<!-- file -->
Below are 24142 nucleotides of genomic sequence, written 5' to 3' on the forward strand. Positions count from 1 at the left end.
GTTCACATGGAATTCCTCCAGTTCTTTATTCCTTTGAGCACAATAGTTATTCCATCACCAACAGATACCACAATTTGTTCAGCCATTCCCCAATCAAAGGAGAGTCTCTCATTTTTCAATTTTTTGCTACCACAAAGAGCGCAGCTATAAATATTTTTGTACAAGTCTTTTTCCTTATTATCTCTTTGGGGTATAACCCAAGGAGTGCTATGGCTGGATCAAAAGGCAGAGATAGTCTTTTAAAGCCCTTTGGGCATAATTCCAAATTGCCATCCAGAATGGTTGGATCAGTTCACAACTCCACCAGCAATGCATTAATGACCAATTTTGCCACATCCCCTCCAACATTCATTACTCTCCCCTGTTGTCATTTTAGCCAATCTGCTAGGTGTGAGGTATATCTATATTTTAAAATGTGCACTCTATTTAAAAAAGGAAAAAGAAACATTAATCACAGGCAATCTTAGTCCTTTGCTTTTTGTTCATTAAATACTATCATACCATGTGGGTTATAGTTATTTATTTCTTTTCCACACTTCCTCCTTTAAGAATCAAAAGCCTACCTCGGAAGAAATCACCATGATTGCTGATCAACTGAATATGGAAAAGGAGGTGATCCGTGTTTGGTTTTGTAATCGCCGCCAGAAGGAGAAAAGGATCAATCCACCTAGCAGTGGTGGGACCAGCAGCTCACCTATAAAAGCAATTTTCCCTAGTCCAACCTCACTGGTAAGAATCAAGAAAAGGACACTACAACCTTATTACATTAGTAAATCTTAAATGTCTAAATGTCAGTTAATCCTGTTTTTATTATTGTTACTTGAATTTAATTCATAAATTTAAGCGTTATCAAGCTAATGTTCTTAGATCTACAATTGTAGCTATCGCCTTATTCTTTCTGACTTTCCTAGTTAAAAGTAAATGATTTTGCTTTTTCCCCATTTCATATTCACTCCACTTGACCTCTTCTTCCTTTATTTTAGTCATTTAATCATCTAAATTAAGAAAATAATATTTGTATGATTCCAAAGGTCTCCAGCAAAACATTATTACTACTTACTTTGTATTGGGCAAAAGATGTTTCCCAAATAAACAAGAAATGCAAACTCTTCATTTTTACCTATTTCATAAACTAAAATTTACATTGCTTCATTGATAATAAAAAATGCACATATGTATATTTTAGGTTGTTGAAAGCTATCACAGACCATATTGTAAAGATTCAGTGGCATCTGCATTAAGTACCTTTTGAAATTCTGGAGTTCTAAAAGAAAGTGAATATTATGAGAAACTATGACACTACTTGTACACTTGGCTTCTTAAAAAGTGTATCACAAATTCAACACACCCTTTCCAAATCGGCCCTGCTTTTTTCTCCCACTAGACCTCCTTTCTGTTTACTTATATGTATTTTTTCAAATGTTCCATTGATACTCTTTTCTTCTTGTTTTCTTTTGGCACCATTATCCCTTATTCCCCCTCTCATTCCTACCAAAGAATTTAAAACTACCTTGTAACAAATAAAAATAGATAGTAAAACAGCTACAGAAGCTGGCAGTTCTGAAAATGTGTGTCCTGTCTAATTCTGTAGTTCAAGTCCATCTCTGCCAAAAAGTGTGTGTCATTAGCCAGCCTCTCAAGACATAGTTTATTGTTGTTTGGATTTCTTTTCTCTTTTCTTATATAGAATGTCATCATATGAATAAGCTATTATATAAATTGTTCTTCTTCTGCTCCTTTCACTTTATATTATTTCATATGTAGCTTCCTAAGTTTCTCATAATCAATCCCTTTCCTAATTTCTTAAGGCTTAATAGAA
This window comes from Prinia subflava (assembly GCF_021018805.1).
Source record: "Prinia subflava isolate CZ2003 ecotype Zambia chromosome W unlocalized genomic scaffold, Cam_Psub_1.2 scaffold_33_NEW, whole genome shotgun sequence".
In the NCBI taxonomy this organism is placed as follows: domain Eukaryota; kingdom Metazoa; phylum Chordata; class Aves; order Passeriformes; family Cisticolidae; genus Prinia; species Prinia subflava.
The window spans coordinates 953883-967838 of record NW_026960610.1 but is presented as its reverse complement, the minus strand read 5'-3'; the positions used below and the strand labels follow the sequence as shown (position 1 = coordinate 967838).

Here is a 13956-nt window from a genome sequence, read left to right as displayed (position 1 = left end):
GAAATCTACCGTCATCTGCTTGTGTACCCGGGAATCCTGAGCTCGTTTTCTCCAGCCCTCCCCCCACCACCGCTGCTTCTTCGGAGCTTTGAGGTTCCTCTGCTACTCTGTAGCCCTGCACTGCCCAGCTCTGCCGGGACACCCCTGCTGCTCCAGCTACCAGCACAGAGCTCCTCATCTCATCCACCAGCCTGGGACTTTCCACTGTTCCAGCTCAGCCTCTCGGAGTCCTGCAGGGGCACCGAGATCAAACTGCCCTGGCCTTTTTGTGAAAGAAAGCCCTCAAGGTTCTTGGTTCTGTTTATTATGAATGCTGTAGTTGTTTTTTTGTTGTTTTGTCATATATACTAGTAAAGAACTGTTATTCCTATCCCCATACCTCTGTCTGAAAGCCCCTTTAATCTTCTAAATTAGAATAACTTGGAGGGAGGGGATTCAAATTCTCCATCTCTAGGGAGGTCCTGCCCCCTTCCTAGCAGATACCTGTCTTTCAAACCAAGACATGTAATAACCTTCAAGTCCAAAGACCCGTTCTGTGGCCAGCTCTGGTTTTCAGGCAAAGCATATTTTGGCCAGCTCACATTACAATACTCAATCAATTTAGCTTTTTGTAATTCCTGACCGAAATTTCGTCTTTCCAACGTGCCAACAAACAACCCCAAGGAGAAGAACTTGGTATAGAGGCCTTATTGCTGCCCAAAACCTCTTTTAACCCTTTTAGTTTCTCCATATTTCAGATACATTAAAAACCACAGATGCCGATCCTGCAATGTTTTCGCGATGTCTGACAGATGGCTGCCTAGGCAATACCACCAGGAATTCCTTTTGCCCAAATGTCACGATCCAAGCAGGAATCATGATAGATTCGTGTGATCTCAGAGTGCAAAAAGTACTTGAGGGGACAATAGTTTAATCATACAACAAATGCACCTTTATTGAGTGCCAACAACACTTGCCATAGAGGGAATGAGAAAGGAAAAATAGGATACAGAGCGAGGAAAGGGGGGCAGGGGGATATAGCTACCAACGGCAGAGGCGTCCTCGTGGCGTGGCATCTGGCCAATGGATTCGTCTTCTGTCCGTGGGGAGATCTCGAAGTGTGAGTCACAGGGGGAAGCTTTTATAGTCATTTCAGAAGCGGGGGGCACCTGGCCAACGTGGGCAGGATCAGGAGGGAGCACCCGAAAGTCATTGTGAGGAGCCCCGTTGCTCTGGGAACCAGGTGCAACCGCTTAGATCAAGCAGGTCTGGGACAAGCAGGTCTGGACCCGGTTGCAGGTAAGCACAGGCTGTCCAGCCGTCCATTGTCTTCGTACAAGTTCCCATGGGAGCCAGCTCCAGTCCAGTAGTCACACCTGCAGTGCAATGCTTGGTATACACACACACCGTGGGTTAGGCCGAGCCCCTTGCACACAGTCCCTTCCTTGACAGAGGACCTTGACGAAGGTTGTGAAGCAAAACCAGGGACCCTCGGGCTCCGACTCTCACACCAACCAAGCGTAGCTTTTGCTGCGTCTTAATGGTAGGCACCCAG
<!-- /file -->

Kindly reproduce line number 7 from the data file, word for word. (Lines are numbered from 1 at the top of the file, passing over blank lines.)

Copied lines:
Here is a 13956-nt window from a genome sequence, read left to right as displayed (position 1 = left end):